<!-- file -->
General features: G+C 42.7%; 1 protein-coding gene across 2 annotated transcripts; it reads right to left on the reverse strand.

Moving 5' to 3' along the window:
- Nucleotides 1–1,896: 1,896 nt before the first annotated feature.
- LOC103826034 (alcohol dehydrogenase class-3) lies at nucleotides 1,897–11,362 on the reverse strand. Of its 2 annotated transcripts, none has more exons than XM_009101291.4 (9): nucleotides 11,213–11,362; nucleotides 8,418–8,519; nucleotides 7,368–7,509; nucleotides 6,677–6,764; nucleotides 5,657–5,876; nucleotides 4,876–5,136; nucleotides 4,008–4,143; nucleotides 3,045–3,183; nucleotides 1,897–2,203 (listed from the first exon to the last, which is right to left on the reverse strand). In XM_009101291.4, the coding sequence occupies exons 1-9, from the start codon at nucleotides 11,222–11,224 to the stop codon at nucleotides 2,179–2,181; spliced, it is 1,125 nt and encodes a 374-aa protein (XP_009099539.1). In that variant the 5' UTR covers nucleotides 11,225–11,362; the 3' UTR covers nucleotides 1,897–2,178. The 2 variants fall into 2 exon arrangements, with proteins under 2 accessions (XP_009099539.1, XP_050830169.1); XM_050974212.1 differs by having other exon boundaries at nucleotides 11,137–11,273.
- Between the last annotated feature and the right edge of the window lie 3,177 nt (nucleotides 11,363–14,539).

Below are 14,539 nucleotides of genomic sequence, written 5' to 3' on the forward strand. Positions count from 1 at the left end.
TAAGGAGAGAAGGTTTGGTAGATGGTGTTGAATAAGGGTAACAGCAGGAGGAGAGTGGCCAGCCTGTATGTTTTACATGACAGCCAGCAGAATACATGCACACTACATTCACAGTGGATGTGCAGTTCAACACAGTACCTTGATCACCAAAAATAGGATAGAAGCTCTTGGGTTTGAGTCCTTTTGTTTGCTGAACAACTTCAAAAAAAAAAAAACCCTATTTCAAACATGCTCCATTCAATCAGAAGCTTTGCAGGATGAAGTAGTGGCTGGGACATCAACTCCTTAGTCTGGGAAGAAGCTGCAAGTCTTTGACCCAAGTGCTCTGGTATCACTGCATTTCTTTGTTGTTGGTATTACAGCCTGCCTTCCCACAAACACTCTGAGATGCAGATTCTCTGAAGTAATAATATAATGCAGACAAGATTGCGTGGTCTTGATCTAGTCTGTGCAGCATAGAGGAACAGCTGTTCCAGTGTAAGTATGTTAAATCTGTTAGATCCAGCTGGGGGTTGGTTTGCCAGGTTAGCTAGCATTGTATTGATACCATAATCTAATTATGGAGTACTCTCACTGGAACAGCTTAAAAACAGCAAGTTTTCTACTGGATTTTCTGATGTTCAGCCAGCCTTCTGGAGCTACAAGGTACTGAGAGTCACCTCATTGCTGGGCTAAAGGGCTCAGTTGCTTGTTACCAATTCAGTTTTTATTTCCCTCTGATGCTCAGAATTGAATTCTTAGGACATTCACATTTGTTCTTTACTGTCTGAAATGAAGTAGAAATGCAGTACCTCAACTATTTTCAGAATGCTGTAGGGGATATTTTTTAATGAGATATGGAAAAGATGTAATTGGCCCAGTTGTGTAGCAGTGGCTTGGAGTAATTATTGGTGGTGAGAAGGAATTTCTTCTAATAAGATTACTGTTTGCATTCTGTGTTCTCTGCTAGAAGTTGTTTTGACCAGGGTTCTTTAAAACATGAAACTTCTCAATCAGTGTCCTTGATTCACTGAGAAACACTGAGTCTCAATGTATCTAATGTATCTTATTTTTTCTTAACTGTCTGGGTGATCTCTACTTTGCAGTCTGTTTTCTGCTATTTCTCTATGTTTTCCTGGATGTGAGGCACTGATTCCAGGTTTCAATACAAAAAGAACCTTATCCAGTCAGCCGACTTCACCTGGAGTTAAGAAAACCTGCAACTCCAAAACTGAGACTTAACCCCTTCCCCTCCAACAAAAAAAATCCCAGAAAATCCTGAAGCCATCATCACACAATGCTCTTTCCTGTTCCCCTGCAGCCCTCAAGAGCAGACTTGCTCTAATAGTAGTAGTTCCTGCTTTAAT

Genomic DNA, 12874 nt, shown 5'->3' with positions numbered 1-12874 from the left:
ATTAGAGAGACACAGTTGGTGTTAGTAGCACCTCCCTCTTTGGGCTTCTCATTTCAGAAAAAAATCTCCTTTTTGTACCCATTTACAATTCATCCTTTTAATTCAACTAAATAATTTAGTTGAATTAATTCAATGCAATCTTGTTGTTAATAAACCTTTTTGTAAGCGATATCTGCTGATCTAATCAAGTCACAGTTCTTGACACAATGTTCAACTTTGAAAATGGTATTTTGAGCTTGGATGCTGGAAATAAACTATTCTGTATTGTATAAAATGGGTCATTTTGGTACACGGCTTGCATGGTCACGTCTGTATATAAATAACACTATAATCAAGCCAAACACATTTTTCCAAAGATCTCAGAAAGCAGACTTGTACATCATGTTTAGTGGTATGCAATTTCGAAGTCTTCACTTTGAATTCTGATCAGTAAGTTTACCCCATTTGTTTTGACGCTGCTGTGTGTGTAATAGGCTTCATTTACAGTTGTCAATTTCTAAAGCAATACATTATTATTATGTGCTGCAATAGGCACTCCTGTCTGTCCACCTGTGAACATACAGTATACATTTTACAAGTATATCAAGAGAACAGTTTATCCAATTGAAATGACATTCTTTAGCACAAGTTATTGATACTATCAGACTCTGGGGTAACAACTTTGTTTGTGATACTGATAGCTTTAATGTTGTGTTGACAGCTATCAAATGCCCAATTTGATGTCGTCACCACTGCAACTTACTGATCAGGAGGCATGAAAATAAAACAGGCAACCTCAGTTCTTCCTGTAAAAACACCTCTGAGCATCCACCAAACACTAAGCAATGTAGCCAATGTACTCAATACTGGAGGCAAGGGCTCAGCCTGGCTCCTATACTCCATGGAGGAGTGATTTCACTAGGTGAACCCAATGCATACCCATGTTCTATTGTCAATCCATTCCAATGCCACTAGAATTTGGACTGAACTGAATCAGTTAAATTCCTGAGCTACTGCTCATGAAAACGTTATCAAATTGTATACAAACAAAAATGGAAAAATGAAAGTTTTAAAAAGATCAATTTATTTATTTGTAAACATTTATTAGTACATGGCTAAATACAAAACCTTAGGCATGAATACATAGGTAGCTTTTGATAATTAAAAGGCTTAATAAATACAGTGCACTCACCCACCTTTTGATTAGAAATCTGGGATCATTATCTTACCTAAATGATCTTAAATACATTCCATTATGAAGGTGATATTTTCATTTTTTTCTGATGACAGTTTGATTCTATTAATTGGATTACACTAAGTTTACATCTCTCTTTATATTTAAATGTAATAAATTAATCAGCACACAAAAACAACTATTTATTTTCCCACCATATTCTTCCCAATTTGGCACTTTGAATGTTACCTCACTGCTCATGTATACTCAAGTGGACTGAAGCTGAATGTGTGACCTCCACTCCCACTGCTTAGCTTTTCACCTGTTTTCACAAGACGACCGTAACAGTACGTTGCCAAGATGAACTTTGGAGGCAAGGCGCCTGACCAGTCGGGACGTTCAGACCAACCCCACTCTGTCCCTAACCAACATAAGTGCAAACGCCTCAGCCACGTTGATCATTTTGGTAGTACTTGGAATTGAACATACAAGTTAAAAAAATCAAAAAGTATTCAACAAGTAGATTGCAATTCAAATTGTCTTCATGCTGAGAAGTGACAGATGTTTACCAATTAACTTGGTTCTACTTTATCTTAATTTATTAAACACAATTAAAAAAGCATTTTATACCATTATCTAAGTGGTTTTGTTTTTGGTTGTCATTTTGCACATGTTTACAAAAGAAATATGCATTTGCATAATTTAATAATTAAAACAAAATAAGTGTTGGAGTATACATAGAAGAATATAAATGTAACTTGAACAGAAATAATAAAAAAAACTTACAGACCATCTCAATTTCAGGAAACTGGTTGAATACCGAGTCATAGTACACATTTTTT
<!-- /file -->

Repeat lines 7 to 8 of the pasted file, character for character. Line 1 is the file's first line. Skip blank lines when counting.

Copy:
TAAGGAGAGAAGGTTTGGTAGATGGTGTTGAATAAGGGTAACAGCAGGAGGAGAGTGGCCAGCCTGTATGTTTTACATGACAGCCAGCAGAATACATGCACACTACATTCACAGTGGATGTGCAGTTCAACACAGTACCTTGATCACCAAAAATAGGATAGAAGCTCTTGGGTTTGAGTCCTTTTGTTTGCTGAACAACTTCAAAAAAAAAAAAACCCTATTTCAAACATGCTCCATTCAATCAGAAGCTTTGCAGGATGAAGTAGTGGCTGGGACATCAACTCCTTAGTCTGGGAAGAAGCTGCAAGTCTTTGACCCAAGTGCTCTGGTATCACTGCATTTCTTTGTTGTTGGTATTACAGCCTGCCTTCCCACAAACACTCTGAGATGCAGATTCTCTGAAGTAATAATATAATGCAGACAAGATTGCGTGGTCTTGATCTAGTCTGTGCAGCATAGAGGAACAGCTGTTCCAGTGTAAGTATGTTAAATCTGTTAGATCCAGCTGGGGGTTGGTTTGCCAGGTTAGCTAGCATTGTATTGATACCATAATCTAATTATGGAGTACTCTCACTGGAACAGCTTAAAAACAGCAAGTTTTCTACTGGATTTTCTGATGTTCAGCCAGCCTTCTGGAGCTACAAGGTACTGAGAGTCACCTCATTGCTGGGCTAAAGGGCTCAGTTGCTTGTTACCAATTCAGTTTTTATTTCCCTCTGATGCTCAGAATTGAATTCTTAGGACATTCACATTTGTTCTTTACTGTCTGAAATGAAGTAGAAATGCAGTACCTCAACTATTTTCAGAATGCTGTAGGGGATATTTTTTAATGAGATATGGAAAAGATGTAATTGGCCCAGTTGTGTAGCAGTGGCTTGGAGTAATTATTGGTGGTGAGAAGGAATTTCTTCTAATAAGATTACTGTTTGCATTCTGTGTTCTCTGCTAGAAGTTGTTTTGACCAGGGTTCTTTAAAACATGAAACTTCTCAATCAGTGTCCTTGATTCACTGAGAAACACTGAGTCTCAATGTATCTAATGTATCTTATTTTTTCTTAACTGTCTGGGTGATCTCTACTTTGCAGTCTGTTTTCTGCTATTTCTCTATGTTTTCCTGGATGTGAGGCACTGATTCCAGGTTTCAATACAAAAAGAACCTTATCCAGTCAGCCGACTTCACCTGGAGTTAAGAAAACCTGCAACTCCAAAACTGAGACTTAACCCCTTCCCCTCCAACAAAAAAAATCCCAGAAAATCCTGAAGCCATCATCACACAATGCTCTTTCCTGTTCCCCTGCAGCCCTCAAGAGCAGACTTGCTCTAATAGTAGTAGTTCCTGCTTTAAT

Genomic DNA, 12874 nt, shown 5'->3' with positions numbered 1-12874 from the left: